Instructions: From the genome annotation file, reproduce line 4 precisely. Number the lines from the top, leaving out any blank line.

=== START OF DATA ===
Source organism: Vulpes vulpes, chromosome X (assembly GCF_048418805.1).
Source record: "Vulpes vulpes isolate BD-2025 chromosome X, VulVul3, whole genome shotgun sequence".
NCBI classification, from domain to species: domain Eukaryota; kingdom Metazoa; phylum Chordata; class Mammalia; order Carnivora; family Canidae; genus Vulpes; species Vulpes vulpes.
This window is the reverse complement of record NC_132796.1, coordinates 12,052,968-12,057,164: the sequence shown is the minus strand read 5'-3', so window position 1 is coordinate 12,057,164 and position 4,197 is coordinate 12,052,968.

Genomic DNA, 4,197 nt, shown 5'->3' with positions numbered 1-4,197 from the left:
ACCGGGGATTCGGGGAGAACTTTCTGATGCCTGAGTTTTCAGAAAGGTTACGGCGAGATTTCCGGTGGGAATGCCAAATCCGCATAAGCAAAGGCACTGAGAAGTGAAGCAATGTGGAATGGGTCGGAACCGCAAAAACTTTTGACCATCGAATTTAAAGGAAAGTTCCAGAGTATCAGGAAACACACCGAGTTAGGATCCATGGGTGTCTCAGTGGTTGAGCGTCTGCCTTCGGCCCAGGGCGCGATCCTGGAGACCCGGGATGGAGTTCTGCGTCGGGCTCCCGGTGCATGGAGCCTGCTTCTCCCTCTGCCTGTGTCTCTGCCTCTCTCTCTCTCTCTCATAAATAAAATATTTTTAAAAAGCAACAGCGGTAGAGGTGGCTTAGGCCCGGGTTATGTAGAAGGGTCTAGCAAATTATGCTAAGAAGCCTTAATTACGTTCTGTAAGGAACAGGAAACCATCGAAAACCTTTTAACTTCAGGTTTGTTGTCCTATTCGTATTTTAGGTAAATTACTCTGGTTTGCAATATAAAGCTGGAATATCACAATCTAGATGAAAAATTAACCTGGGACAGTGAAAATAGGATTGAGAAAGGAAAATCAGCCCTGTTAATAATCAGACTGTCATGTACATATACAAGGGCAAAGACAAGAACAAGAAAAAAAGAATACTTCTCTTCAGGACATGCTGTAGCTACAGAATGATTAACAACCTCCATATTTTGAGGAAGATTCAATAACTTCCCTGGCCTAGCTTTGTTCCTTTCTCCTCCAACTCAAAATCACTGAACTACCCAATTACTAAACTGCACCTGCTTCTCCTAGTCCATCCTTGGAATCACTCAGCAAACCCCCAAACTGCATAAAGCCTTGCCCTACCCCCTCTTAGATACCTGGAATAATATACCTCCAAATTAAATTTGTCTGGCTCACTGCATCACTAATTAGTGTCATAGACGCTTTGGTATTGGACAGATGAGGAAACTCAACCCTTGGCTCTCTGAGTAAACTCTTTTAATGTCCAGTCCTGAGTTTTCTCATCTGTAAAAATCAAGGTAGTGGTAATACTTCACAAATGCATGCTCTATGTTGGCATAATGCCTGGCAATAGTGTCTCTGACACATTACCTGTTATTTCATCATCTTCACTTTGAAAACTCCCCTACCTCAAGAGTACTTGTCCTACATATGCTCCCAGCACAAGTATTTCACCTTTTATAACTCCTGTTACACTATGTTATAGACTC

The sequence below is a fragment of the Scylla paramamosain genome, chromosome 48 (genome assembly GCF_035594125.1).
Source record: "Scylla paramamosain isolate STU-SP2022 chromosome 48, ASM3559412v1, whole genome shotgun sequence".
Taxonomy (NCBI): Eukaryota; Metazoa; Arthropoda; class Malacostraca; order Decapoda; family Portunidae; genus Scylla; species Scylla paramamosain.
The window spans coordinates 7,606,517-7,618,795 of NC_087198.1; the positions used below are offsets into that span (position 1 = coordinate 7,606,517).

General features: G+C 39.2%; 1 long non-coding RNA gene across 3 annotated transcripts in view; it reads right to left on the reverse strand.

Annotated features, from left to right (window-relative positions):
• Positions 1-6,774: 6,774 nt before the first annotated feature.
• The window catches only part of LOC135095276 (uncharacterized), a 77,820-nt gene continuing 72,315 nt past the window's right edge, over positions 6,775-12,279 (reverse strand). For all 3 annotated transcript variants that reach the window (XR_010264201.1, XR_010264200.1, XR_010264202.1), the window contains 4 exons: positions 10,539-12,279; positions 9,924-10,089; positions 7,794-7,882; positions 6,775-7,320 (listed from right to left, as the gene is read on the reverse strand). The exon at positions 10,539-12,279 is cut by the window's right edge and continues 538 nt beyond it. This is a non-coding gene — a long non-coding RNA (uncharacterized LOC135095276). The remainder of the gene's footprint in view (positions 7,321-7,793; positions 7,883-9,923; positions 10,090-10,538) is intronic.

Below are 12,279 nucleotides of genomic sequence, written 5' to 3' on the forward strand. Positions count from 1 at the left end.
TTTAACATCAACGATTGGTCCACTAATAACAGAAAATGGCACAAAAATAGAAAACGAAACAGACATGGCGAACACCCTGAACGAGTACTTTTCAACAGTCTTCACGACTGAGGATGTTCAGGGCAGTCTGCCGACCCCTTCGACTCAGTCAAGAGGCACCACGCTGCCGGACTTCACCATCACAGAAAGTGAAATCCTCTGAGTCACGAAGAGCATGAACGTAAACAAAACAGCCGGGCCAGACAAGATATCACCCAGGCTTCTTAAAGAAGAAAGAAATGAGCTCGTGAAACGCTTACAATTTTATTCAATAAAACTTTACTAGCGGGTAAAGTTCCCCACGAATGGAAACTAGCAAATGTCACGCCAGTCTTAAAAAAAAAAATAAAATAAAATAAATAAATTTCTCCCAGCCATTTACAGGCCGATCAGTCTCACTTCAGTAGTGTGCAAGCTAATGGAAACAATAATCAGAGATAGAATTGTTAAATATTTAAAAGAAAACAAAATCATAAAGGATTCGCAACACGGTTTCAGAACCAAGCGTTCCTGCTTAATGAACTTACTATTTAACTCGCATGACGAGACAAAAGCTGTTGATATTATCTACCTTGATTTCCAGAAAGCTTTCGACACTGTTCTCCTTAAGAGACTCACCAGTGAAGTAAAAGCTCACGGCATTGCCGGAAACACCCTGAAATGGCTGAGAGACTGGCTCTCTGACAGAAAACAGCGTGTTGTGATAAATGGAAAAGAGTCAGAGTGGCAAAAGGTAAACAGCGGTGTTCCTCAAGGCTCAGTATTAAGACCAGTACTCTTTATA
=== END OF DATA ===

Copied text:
This window is the reverse complement of record NC_132796.1, coordinates 12,052,968-12,057,164: the sequence shown is the minus strand read 5'-3', so window position 1 is coordinate 12,057,164 and position 4,197 is coordinate 12,052,968.